One night a few years ago, just before the break of dawn, Jose lay in his bed suffering from a sudden, life-threatening seizure. Bart, apparently alarmed by Jose’s distress, leapt upon the mother’s bed in the next room. “She was licking my mom’s eyelids, scratching and meowing, doing anything she could to wake her up,” Jose later told reporters. The warning worked: Jose made it to a nearby hospital and his life was saved. And, in a historic first, the Illinois government honored Bart for her “ingenuity and persistence” in the rescue.
Amazing? Yes. But no more remarkable than the many exceptional cats profiled in the NATURE program EXTRAORDINARY CATS. From Sooty, the English cat who found his way over 100 miles back home, to Scarlett, who risked her own life to save her five kittens from a burning building, EXTRAORDINARY CATS profiles the incredible exploits that even the most complacent fat cat can perform. It also highlights the remarkable bonds that people have forged with these once wild creatures, from convicts who find a second chance by grooming their silky fur to psychologists who try to help cats from driving their owners crazy.
Cats and people have a relationship that goes back a long way. Scholars believe that people first welcomed cats into their homes in North Africa more than 2,500 years ago. The partnership was born out of mutual benefit: people welcomed the cats because they killed the mice and rats that threatened to eat their hoards of grain; the cats, in turn, got shelter and a stable food supply. The first house cat, in fact, may have been a small wild cat with a yellowish coat and pale stripes whose relatives can still be found in the wild today. Over time, however, many other wild species were added into the mix, producing the array of multicolored breeds that can be seen today at cat shows everywhere, from huge Maine coon cats and hairy Persians to spotted jungle lynxes and short-tailed pixiebobs.
There is little doubt that even the first cat owners revered their pets. Early Egyptians, for instance, elevated them to the status of deities, including in their pantheon a pointy-eared cat goddess. Cats were mummified and buried with their owners, and the Egyptians reportedly imposed the death penalty on anyone convicted of killing a cat. Felines appear in paintings and sculptures from ancient Greece, Rome, and India, and they even made it onto the money — with their whiskered faces peering out from coins.
But not all cultures encouraged cats. One 15th century pope, for example, decreed that cat-fanciers be burned as witches. And in England, a Witchcraft Act of the early 1700s identified black cats as dangerous animals to be shunned. Even so, many Europeans still consider black cats as symbols of luck — and they’ve become one of the most popular pets worldwide.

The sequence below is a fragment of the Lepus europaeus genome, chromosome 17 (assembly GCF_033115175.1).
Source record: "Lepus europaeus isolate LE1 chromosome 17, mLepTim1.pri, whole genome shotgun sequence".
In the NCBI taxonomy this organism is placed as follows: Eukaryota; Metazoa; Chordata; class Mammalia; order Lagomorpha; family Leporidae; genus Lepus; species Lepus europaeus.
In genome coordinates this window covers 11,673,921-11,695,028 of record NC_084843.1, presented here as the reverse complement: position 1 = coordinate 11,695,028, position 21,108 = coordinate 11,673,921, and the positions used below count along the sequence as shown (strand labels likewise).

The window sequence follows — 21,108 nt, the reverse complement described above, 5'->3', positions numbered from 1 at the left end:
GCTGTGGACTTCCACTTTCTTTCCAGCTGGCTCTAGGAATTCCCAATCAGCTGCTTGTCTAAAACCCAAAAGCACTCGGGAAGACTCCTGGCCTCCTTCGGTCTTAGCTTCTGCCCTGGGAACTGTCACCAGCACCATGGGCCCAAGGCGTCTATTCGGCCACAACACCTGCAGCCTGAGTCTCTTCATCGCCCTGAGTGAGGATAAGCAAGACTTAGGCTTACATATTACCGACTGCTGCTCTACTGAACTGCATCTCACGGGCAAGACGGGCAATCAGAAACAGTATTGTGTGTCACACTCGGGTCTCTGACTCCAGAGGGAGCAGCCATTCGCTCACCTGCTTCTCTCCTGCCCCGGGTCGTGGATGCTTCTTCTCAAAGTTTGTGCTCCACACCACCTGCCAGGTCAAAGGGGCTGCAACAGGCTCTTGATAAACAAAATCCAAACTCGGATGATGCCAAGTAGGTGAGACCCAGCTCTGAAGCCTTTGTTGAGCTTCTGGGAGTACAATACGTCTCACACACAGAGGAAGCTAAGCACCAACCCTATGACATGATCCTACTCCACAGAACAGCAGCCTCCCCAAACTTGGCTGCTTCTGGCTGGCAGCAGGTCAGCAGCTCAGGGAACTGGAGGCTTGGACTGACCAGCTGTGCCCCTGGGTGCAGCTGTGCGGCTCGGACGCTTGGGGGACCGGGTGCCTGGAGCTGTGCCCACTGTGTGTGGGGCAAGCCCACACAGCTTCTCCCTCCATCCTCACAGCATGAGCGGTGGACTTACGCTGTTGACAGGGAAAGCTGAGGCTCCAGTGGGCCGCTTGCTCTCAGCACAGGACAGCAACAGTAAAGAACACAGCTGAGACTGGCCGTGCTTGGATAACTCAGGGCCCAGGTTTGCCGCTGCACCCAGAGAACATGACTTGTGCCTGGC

Even many of today’s lap cats aren’t completely domesticated, however. They still retain the ability and the instincts to hunt and live on their own. Indeed, these survival skills have led to a troubling cat population problem in the United States, where millions of feral, or wild, cats roam cities and fields, wreaking havoc on wild bird populations and other wild animals. The growth of feral cat populations is one reason veterinarians encourage cat owners to have their pets spayed or neutered, rendering them unable to produce kittens. Some simple math dramatizes just how important these inexpensive procedures can be. If a lone wild female cat produces just two litters per year, and each of her surviving daughters does the same, the total number of cats descended from just this one animal would be more than 30,000 in just six years. Such reproductive potential may explain why Boston’s National Council on Pet Population Study & Policy estimates that there are 100 million homeless cats in the United States. Other researchers put the number at about half that — still a number great enough to make up an army of wild cats.
Despite its independence, our fascination with the cat is sure to continue. There is just something about that purr and the way a kitten curls up in your lap that makes these animals irresistible to all but the most allergic. But as EXTRAORDINARY CATS shows, that kitty lazing on the couch may have a hidden side that comes out in crisis — whether it is saving a life or cheering up an owner’s gloomy day. Like Bart, Sooty, and Scarlett, even the most ordinary kitty may be capable of extraordinary things.
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Online content for EXTRAORDINARY CATS was originally posted February 1999.